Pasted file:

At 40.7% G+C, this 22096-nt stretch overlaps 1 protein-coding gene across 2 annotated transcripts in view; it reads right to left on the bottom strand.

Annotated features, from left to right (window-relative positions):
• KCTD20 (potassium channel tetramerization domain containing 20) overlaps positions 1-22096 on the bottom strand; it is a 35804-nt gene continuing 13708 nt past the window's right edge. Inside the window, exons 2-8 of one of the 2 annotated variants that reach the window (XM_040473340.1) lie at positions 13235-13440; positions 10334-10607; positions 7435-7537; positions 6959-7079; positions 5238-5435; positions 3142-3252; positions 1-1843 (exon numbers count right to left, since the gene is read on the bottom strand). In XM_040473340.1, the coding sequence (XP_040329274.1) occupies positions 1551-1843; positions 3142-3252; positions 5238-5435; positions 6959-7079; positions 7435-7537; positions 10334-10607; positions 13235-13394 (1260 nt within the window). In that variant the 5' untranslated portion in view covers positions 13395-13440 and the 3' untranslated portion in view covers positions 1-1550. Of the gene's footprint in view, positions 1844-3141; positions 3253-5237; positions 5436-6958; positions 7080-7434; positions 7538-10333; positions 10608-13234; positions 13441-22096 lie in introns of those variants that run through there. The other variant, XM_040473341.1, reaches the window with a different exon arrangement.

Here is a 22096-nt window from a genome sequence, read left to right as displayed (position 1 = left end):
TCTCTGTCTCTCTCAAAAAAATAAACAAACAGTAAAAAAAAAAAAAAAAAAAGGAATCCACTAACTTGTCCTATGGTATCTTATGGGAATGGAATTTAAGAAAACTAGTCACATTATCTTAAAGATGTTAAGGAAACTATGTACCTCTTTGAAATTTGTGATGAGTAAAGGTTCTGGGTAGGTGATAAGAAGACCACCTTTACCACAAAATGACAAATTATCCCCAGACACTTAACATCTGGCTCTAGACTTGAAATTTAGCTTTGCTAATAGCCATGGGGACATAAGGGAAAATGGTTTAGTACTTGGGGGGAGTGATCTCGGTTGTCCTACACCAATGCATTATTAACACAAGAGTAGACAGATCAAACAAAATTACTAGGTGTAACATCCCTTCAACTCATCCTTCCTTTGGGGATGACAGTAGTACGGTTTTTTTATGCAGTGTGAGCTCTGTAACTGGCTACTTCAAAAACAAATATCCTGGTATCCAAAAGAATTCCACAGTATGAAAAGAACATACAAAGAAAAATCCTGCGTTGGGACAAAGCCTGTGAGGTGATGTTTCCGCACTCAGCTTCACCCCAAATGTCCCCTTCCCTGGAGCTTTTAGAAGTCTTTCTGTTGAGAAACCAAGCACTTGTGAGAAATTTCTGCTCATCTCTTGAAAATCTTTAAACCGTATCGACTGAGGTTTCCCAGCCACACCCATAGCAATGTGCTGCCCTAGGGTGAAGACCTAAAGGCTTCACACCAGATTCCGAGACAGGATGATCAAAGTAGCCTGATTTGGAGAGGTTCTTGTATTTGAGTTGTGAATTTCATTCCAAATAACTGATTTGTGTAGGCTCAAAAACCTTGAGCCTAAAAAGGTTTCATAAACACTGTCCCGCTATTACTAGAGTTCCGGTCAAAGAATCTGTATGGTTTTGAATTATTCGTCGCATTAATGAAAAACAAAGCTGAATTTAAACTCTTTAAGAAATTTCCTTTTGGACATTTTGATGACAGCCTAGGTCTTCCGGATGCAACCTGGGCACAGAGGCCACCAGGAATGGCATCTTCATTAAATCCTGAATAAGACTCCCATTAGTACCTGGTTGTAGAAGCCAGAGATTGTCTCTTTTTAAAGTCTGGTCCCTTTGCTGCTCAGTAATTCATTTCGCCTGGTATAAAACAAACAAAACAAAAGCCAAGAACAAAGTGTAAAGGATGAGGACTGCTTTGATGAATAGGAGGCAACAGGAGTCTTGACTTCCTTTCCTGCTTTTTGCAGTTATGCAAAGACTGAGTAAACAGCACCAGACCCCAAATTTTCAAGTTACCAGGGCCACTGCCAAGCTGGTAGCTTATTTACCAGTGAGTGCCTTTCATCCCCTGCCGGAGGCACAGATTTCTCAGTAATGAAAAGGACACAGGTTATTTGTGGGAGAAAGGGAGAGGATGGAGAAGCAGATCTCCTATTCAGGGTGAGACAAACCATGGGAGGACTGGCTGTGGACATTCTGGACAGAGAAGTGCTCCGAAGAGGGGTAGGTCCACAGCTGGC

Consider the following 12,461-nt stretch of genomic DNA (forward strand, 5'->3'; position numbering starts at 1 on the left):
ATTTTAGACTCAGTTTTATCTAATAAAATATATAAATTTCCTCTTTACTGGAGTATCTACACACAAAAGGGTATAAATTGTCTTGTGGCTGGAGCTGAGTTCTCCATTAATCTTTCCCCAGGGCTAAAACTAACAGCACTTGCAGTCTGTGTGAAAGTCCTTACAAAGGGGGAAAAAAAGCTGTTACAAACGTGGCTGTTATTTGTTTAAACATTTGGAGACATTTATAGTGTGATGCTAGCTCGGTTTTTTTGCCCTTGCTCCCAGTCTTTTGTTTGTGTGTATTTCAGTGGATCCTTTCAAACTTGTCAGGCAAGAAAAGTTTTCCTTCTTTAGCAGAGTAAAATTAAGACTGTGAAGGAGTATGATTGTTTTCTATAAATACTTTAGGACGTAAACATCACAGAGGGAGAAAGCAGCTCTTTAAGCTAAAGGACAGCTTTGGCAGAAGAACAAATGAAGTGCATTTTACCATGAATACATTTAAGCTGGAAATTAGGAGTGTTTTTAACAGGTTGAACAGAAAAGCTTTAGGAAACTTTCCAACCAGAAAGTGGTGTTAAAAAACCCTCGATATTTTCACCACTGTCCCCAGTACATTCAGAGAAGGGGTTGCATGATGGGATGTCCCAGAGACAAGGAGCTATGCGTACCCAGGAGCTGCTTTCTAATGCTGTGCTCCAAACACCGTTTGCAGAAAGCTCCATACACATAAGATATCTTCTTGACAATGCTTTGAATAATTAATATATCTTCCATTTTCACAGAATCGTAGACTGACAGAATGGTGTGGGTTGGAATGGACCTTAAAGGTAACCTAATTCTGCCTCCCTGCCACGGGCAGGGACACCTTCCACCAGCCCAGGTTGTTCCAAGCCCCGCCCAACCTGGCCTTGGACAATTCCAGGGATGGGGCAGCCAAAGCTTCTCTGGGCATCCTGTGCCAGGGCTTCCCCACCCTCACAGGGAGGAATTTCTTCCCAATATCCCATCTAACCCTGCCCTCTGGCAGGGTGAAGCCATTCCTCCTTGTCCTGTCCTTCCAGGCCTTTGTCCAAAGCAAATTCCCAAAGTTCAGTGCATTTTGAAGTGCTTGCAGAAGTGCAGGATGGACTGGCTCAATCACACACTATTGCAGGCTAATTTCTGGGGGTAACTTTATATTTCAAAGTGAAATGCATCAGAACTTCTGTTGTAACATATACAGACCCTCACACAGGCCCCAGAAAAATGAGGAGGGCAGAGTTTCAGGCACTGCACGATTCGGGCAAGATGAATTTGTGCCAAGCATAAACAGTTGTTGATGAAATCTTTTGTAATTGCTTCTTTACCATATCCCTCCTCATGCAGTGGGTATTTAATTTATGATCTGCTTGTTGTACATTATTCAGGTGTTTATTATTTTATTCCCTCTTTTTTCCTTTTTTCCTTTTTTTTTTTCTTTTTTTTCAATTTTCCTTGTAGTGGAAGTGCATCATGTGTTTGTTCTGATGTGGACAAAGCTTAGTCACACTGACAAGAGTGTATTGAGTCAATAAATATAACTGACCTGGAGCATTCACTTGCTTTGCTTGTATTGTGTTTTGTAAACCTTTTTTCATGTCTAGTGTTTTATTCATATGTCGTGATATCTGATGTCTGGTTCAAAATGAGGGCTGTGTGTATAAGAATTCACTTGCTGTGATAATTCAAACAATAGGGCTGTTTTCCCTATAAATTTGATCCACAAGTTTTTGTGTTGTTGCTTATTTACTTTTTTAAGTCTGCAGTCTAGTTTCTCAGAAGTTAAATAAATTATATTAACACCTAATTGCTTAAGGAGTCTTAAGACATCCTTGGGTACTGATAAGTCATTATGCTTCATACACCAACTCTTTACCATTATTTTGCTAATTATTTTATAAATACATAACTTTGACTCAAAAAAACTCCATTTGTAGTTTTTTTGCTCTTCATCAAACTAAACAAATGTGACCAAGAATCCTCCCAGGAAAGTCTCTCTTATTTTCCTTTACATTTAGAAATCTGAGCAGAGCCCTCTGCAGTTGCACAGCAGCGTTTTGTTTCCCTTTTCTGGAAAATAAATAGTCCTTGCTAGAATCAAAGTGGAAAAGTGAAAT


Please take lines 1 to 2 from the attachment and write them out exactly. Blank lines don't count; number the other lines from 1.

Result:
At 40.7% G+C, this 22096-nt stretch overlaps 1 protein-coding gene across 2 annotated transcripts in view; it reads right to left on the bottom strand.

Annotated features, from left to right (window-relative positions):